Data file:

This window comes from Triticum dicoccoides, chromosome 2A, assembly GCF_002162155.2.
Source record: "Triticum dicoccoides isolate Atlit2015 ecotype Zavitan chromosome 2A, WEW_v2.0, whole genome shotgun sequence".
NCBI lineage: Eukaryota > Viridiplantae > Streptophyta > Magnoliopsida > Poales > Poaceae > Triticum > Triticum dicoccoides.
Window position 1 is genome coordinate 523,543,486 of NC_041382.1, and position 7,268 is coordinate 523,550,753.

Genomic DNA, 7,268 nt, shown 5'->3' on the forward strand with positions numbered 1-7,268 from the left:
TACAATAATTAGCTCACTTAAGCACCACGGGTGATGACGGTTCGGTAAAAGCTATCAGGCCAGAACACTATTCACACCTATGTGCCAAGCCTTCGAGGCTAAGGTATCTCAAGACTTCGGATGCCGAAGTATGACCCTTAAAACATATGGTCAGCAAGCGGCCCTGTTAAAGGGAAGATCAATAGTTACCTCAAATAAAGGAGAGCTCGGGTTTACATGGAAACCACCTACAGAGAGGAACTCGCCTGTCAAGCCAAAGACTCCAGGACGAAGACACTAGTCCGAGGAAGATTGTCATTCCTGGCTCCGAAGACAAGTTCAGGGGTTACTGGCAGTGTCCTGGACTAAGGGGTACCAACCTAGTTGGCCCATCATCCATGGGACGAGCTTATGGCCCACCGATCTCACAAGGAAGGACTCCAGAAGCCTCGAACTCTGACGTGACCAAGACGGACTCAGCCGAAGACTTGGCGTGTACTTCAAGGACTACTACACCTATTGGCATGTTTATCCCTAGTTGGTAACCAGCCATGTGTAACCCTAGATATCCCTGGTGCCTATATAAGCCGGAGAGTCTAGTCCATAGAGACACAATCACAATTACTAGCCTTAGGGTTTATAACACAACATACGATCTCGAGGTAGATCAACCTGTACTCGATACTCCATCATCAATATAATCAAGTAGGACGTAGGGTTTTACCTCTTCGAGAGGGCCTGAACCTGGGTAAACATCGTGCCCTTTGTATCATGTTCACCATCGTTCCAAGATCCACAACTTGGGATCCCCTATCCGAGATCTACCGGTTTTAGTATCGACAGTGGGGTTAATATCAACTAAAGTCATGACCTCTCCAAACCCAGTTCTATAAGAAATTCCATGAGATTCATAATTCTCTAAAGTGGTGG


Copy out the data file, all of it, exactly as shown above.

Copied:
This window comes from Triticum dicoccoides, chromosome 2A, assembly GCF_002162155.2.
Source record: "Triticum dicoccoides isolate Atlit2015 ecotype Zavitan chromosome 2A, WEW_v2.0, whole genome shotgun sequence".
NCBI lineage: Eukaryota > Viridiplantae > Streptophyta > Magnoliopsida > Poales > Poaceae > Triticum > Triticum dicoccoides.
Window position 1 is genome coordinate 523,543,486 of NC_041382.1, and position 7,268 is coordinate 523,550,753.

Genomic DNA, 7,268 nt, shown 5'->3' on the forward strand with positions numbered 1-7,268 from the left:
TACAATAATTAGCTCACTTAAGCACCACGGGTGATGACGGTTCGGTAAAAGCTATCAGGCCAGAACACTATTCACACCTATGTGCCAAGCCTTCGAGGCTAAGGTATCTCAAGACTTCGGATGCCGAAGTATGACCCTTAAAACATATGGTCAGCAAGCGGCCCTGTTAAAGGGAAGATCAATAGTTACCTCAAATAAAGGAGAGCTCGGGTTTACATGGAAACCACCTACAGAGAGGAACTCGCCTGTCAAGCCAAAGACTCCAGGACGAAGACACTAGTCCGAGGAAGATTGTCATTCCTGGCTCCGAAGACAAGTTCAGGGGTTACTGGCAGTGTCCTGGACTAAGGGGTACCAACCTAGTTGGCCCATCATCCATGGGACGAGCTTATGGCCCACCGATCTCACAAGGAAGGACTCCAGAAGCCTCGAACTCTGACGTGACCAAGACGGACTCAGCCGAAGACTTGGCGTGTACTTCAAGGACTACTACACCTATTGGCATGTTTATCCCTAGTTGGTAACCAGCCATGTGTAACCCTAGATATCCCTGGTGCCTATATAAGCCGGAGAGTCTAGTCCATAGAGACACAATCACAATTACTAGCCTTAGGGTTTATAACACAACATACGATCTCGAGGTAGATCAACCTGTACTCGATACTCCATCATCAATATAATCAAGTAGGACGTAGGGTTTTACCTCTTCGAGAGGGCCTGAACCTGGGTAAACATCGTGCCCTTTGTATCATGTTCACCATCGTTCCAAGATCCACAACTTGGGATCCCCTATCCGAGATCTACCGGTTTTAGTATCGACAGTGGGGTTAATATCAACTAAAGTCATGACCTCTCCAAACCCAGTTCTATAAGAAATTCCATGAGATTCATAATTCTCTAAAGTGGTGG